Businesses across the country continue to pursue unified messaging, video conferencing and a wide selection of additional telecommunications solutions. Naturally enough, this trend is driving the unified communications and hosted telephony market to new heights. According to the latest market research from Frost & Sullivan, the North American market is projected to approach $10 billion by 2020.
There are many factors driving the UC and hosted IP telephony market forward. Most obviously, an increasing number of organizations now recognize the financial and performance benefits inherent to the technologies and are eager to take advantage of unified messaging, voicemail to email and other services. In many cases, companies leaders now see these tools as basic business requirements. Failure to embrace UC may make it difficult for a given organization to remain competitive in its particular sector.
Even more important is the rise of mobile, as Elka Popova, unified communications program director for Frost & Sullivan, explained.
"The need for communications infrastructure consolidation and IT operation optimization will fuel adoption in larger organizations with a significant number of remote and mobile employees," she stated.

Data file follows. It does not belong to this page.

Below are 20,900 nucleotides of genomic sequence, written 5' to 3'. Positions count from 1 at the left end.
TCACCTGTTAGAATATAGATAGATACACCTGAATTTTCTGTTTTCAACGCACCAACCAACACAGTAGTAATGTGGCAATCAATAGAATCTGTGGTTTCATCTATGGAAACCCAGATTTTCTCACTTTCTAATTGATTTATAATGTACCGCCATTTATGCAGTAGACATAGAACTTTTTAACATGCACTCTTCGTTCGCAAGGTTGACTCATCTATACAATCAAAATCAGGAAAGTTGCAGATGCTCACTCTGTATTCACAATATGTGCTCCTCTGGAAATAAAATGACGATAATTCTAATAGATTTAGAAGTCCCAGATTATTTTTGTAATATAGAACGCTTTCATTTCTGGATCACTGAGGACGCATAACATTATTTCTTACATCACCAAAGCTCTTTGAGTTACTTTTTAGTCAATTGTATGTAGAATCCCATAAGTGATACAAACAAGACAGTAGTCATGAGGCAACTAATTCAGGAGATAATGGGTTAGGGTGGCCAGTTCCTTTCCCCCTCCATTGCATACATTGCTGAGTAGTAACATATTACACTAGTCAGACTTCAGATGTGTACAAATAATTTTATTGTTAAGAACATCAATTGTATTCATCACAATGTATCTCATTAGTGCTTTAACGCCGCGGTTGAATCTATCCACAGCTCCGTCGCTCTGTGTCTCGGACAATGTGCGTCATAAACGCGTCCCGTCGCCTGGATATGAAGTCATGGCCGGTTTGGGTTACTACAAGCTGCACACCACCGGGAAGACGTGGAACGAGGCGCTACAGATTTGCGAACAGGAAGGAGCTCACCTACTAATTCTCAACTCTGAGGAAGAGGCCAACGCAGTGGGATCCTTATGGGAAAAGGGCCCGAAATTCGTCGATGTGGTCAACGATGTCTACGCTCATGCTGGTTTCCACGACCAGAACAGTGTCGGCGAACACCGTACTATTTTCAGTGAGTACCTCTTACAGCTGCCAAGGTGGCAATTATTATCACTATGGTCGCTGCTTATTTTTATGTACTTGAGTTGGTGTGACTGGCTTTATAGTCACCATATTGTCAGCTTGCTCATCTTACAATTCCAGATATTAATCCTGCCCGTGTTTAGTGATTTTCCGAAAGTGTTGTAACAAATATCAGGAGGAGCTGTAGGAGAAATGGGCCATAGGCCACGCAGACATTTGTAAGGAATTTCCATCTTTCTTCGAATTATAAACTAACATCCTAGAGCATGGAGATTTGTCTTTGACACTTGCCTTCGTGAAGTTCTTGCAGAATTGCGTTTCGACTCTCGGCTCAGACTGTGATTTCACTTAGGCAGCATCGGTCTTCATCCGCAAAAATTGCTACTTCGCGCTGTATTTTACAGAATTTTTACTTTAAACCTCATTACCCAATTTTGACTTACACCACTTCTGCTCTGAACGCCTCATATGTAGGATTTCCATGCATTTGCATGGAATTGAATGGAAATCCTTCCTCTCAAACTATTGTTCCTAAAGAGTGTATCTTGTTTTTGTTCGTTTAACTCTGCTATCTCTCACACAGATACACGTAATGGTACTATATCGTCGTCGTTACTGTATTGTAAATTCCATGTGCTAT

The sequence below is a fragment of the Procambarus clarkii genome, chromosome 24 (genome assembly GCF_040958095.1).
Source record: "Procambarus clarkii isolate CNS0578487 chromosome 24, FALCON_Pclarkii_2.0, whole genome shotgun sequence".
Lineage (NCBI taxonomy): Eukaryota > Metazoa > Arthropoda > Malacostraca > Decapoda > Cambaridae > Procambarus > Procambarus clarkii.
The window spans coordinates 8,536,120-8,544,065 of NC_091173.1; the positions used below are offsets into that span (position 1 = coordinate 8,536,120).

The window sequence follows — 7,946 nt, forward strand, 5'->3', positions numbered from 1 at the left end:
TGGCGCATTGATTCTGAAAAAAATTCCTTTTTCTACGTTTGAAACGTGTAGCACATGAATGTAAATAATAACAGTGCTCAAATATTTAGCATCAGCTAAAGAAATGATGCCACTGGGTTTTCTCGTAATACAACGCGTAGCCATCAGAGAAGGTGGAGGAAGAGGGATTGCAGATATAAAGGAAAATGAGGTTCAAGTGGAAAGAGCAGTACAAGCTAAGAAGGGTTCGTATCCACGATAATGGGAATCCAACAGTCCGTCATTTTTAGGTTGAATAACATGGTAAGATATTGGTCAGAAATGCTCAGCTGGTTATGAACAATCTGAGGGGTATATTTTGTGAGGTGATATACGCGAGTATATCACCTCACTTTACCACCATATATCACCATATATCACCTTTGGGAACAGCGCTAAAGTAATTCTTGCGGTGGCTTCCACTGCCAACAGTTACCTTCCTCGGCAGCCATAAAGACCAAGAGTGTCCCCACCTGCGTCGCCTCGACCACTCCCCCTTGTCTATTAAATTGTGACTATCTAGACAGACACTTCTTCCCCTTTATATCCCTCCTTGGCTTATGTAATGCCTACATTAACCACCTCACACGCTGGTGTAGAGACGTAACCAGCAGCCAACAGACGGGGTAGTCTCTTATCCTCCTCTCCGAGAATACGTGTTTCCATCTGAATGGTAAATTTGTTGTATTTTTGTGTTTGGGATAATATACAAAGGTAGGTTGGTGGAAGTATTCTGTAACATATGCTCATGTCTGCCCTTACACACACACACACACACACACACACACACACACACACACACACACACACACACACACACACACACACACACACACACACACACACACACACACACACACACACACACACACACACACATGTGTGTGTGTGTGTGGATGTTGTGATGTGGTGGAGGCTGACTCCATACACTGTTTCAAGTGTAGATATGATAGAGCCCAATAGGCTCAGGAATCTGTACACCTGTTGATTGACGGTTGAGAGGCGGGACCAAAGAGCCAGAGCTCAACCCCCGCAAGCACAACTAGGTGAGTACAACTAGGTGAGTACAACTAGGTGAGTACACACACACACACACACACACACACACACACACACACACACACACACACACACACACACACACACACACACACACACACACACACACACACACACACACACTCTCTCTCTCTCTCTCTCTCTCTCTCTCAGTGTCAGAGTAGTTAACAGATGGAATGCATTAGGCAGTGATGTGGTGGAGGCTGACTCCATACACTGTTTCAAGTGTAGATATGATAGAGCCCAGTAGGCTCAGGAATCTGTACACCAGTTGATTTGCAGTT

The report explained that UC solutions are invaluable for allowing these out-of-office personnel to collaborate effectively and easily with their coworkers and superiors. Without UC's flexibility, remote work becomes far less tenable.
This is especially important because millennials and other young workers widely view the ability to work remotely as a key requirement for their careers. Any company eager to attract these up-and-coming professionals needs to accommodate this job requirement, making UC essential.
Another important driver of UC market growth is improved VoIP system technology, according to Frost & Sullivan. The report noted that VoIP solutions have evolved significantly in recent years, delivering superior call quality, reliability and security for countless companies.
This is noteworthy because VoIP and UC are an excellent match. Many of the most robust, comprehensive UC solutions depend upon VoIP systems to function. In the past, reliance on legacy phone systems prevented many companies from even considering embracing UC. As VoIP becomes the standard, though, this ceases to be a factor.
While Frost & Sullivan's report only extends to 2020, there is little reason to believe that UC adoption will stagnate at the point. Companies in just about every industry will face increasing pressure to embrace this technology, or else they may find themselves left behind by more agile competitors.